Wavell Room
Image default
Concepts and DoctrineLong ReadSea

How to “Unman” the Royal Navy

Warfare is an inherently human endeavour, yet the rate of change in the design, application and capability of unmanned systems has the potential to place humans at a far greater remove from the conduct of warfare than ever before.  This article attempts to summarise the key challenges faced by the introduction of unmanned systems, specifically by the Royal Navy, and ultimately aims to present a vision of how we might best incorporate these systems into our concept of operations

A question that is currently gaining popularity is ‘how do you man an unmanned Navy?’  I would argue that this is the wrong question; to be able to consider that, ask first ‘how do you unman a manned Navy?’

The Challenges

The Limitations of Autonomy

To paraphrase Werner von Braun, the human mind is the best computer we can place in a complex vehicle.  Given the fundamentally human nature of warfare, in the extreme case automation risks making warfare inhuman and we are already seeing rising public concern over the deployment of unmanned systems, in particular those we now arm.  Awareness of these factors should remain central to the development and introduction of any unmanned system if it is to be used ethically within our current laws of armed conflict.  It does, however, raise the question of how much autonomy we can, or need to grant.

Consider the construct of a ship’s crew and you see how much autonomy we delegate amongst humans.  In past times an Able Seaman would plot radar contacts, the Leading Hand would assess them and evaluate the track, the Petty Officer would classify the track and the Warfare Officer would act within their delegations to deal with it.  If that resulted in a missile engagement, the weapon itself carries out a limited form of the same process but within tightly constrained limits.  If we are to exploit the potential of new technology, and manage wider public expectation of the employment of unmanned and autonomous systems, we must ask ourselves what rank and authority we are granting our autonomous systems.

At the lowest level, a system will merely collect information and may (or may not) stream it back to the end user; raw data, video, etc.  In this situation, the data processing will then take place at the human end (or perhaps an interim unmanned step).  More complex systems may be able to carry out a degree of processing, something we are comfortable with in modern systems (current systems are more than capable of track classification); as a result a smaller quantity of more refined data can be transmitted, so long as you can move the autonomy into the platform.  Some data may still need human processing, such as synthetic aperture radar data or complex acoustic data.  At the highest levels, a system could potentially detect, classify, track and engage a target – thus removing the human from the kill chain completely.  Thus depending on the task, environment and presence (or otherwise) of weapons, the autonomy ‘slider’ needs to be carefully calibrated.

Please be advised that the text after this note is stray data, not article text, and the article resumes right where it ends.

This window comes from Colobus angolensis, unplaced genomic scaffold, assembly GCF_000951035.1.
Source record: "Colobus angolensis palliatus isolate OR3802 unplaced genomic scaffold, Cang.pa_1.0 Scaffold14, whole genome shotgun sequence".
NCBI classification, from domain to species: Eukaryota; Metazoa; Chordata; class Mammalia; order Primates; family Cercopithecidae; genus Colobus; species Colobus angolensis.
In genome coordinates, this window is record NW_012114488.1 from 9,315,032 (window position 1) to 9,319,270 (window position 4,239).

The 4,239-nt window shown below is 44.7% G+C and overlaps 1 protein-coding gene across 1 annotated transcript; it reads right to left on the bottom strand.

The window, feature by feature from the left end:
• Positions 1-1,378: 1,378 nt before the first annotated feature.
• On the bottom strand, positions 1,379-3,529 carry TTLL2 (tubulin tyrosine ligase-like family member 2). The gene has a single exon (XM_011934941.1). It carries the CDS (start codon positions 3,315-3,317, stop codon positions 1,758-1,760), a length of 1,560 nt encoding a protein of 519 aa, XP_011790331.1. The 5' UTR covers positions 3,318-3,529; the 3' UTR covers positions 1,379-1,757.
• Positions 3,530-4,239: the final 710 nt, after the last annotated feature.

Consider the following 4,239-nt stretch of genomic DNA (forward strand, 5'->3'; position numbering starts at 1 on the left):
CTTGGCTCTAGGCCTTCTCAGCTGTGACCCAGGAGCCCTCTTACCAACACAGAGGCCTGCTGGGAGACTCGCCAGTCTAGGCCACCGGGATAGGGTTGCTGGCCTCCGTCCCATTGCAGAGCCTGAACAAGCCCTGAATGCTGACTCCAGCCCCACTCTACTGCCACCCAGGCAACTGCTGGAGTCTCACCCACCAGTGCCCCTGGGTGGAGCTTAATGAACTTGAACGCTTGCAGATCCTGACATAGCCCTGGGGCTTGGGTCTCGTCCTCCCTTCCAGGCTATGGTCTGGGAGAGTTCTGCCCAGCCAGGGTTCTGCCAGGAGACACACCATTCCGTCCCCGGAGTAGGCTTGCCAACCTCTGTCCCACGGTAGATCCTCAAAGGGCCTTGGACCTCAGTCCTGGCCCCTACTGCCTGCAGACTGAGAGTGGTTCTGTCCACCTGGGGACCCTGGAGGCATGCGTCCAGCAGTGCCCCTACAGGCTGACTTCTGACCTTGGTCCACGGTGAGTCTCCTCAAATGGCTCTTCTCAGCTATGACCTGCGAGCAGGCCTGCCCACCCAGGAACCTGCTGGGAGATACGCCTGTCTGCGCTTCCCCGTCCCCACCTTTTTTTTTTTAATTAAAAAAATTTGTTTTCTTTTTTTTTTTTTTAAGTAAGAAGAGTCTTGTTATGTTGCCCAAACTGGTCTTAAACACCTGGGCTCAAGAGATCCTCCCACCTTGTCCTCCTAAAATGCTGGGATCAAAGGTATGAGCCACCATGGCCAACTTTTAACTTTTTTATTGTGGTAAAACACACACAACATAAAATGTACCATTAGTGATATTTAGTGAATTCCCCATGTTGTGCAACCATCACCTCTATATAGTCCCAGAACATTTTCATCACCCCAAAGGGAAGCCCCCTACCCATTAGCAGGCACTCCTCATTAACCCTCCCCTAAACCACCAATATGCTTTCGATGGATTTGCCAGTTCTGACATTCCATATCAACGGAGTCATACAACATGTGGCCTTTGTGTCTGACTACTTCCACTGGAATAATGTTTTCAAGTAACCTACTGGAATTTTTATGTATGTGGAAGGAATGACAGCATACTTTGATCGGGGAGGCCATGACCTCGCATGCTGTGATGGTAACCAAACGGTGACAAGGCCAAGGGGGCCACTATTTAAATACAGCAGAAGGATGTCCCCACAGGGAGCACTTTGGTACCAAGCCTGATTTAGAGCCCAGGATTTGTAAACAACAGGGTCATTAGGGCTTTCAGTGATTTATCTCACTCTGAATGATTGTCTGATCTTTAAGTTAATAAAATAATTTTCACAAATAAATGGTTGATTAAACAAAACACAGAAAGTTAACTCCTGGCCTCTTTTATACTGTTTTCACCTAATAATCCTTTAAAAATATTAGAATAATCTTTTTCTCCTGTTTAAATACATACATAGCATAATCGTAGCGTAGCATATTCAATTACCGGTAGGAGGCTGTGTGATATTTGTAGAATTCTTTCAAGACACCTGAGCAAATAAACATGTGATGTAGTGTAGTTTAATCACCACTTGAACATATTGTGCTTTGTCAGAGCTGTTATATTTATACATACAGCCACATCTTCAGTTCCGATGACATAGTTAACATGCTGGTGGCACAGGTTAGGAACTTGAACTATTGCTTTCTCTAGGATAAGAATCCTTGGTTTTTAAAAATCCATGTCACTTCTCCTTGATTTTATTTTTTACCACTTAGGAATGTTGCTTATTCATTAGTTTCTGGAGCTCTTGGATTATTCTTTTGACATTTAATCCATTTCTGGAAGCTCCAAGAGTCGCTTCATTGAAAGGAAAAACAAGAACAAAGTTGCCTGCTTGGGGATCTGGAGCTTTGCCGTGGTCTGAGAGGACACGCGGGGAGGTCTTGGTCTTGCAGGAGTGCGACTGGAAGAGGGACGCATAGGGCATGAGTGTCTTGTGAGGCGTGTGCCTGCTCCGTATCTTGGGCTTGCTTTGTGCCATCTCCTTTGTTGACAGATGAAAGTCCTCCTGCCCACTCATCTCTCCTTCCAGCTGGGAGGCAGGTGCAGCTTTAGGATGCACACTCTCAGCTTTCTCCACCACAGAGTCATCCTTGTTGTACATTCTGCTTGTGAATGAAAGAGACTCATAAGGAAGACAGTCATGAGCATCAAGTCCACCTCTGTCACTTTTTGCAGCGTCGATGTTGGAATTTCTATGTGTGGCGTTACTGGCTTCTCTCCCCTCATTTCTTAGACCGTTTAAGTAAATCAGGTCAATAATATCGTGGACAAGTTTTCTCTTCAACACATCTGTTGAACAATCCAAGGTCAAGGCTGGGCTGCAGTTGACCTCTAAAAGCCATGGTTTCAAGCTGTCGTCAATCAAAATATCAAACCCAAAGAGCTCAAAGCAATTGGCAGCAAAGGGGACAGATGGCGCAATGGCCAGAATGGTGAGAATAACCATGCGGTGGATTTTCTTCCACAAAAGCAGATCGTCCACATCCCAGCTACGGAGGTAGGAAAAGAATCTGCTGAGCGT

Autonomous navigation and sense-and-avoid systems exist but fully autonomous manoeuvring, up to and including evasion is still likely to require human input.  The degree of autonomy will increase or reduce the amount of direct control necessary.  As an aside, almost all systems rely on GPS to a greater or lesser extent; this is both an enabler and a vulnerability that must be addressed.

Artificial intelligence may enable greater autonomy to be granted to unmanned systems, enabling onboard data processing, autonomous manoeuvring, resistance to jamming/deception, etc.  However, this will demand greater hardware and power requirements and may not necessarily represent a zero-sum gain.

The Communications Problem

Forward processing in any unmanned system is clearly attractive, as greater processing inevitably reduces the amount of information that must be communicated back to the end user.  Experience shows us that communications is one of the most critical and challenging aspects of warfare, often overlooked until the point of failure (at which point we all know about vocal officers demanding comms!).  The communications spectrum is more and more contested, and the military does not have free-reign to transmit whatever and whenever it likes.

Satellite-based networks using SHF frequencies have the advantage of being line-of-sight for security and can support relatively high data rates. It is, however, by far the costliest option and only the United States really has the resources to operate predominantly on satellite connectivity.  The UK, with its limited national SATCOM capability, may not be able to rely on satellite as a future pathway; however, the UK does have a growing space industry, with cubesats and similar development opening up the potential for improved secure communications.

As you move down the spectrum, through UHF, VHF and into HF bands, the reducing frequency and increasing wavelength reduces the data rate; these signals are also move vulnerable to atmospheric attenuation.  Broadcast networks, which are omnidirectional, already heavily loaded and contend with civilian signals1, are challenging to establish and maintain.  Encryption, burst transmission and spread-spectrum techniques can help, but broadcast radio networks are susceptible to jamming (both broadband and targeted) and potentially to exploitation, especially command links, as well as potentially compromise security.